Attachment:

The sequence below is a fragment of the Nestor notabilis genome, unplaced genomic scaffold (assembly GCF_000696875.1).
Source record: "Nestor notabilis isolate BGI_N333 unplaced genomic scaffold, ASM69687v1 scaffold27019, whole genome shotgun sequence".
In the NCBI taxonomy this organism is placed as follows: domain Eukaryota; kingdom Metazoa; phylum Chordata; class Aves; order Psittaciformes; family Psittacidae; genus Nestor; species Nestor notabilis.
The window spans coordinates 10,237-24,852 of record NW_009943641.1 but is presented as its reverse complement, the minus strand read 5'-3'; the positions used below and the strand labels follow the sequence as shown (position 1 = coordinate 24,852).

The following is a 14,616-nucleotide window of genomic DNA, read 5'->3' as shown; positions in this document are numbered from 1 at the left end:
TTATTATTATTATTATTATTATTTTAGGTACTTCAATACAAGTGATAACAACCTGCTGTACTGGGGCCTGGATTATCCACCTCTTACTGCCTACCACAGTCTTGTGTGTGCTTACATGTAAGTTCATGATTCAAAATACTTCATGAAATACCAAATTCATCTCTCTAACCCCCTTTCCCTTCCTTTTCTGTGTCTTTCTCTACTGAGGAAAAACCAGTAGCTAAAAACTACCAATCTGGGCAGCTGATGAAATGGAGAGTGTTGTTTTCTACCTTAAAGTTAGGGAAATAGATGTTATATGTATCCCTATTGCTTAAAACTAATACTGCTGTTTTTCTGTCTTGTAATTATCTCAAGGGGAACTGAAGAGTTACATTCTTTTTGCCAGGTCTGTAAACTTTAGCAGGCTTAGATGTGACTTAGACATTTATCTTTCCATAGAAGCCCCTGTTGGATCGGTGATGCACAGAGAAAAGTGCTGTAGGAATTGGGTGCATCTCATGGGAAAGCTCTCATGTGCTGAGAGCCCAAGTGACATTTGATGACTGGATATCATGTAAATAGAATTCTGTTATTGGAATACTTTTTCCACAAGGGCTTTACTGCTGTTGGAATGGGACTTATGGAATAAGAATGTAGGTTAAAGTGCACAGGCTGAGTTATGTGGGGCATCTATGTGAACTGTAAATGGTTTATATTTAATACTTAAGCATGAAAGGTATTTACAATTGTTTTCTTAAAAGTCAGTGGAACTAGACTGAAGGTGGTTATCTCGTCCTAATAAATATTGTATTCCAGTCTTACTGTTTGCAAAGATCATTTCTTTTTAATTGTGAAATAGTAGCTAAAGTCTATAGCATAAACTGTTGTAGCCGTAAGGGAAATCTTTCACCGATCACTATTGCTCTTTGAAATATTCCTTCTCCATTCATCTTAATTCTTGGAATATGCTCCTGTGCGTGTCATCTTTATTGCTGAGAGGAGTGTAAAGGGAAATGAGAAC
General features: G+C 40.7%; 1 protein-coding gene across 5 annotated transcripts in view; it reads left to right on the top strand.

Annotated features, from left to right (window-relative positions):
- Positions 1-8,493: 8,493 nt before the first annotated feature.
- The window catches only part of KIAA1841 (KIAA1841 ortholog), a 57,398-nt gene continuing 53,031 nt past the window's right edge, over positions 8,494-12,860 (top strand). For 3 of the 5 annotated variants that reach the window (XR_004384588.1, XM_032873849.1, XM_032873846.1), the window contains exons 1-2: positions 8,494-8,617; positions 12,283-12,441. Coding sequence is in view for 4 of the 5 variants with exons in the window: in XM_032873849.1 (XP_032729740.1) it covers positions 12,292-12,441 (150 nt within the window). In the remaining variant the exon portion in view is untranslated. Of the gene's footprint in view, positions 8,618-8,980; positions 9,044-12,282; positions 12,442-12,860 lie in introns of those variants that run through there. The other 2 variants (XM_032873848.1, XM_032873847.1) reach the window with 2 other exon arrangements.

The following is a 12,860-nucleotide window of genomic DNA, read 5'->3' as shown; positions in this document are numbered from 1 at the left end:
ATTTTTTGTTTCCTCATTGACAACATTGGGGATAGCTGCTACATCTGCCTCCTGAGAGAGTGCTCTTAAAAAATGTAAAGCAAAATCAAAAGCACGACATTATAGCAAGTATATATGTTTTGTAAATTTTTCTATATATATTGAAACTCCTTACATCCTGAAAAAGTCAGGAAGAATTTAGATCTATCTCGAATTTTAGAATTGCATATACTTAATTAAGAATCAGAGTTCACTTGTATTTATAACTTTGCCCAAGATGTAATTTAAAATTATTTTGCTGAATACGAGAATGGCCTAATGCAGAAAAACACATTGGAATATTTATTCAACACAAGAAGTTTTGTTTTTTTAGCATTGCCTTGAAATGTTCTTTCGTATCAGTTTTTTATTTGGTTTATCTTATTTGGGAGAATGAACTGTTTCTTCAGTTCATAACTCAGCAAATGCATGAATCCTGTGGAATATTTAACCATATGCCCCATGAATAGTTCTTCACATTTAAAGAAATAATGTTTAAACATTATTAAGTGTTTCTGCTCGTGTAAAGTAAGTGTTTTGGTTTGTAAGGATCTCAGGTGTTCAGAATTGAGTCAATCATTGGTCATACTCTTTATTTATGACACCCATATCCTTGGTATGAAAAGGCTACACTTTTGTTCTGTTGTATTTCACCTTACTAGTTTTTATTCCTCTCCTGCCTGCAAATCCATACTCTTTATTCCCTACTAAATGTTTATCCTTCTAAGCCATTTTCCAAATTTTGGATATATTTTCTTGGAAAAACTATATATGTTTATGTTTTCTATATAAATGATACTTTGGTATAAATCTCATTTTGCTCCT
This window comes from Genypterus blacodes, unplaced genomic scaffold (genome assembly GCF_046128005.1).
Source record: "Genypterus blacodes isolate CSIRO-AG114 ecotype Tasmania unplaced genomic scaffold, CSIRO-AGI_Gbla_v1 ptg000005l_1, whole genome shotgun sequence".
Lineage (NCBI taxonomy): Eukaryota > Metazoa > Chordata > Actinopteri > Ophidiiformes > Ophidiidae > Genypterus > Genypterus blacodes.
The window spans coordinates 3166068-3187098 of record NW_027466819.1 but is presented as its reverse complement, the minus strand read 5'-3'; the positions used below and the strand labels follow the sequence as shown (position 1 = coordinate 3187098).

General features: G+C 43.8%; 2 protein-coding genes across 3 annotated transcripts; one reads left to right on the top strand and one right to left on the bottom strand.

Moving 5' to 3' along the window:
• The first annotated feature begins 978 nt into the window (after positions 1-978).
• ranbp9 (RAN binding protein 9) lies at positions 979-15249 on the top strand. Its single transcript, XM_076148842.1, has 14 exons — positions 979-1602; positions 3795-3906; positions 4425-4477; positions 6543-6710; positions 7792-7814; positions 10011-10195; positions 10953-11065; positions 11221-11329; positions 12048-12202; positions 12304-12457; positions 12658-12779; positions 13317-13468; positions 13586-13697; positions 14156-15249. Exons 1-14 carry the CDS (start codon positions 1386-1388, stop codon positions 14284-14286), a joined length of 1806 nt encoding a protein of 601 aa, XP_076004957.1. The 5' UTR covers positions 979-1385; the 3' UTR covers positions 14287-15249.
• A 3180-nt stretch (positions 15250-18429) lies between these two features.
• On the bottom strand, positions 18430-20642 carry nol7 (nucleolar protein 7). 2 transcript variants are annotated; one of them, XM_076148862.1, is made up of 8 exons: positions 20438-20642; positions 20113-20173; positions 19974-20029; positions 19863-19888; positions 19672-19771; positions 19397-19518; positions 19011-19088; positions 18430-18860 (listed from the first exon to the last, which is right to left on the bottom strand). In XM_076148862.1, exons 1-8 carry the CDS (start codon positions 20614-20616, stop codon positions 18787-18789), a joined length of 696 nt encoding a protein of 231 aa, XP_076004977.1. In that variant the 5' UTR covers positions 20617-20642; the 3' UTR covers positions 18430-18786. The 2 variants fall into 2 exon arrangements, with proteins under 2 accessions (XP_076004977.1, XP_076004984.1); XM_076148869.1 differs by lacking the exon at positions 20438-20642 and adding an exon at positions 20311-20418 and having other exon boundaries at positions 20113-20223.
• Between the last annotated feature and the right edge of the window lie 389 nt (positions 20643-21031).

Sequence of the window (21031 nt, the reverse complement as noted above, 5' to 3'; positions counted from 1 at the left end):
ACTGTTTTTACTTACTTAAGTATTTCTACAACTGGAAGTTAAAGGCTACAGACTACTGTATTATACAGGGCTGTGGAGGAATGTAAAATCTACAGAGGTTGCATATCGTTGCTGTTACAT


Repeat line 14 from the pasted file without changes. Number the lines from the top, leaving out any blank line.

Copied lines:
Source record: "Genypterus blacodes isolate CSIRO-AG114 ecotype Tasmania unplaced genomic scaffold, CSIRO-AGI_Gbla_v1 ptg000005l_1, whole genome shotgun sequence".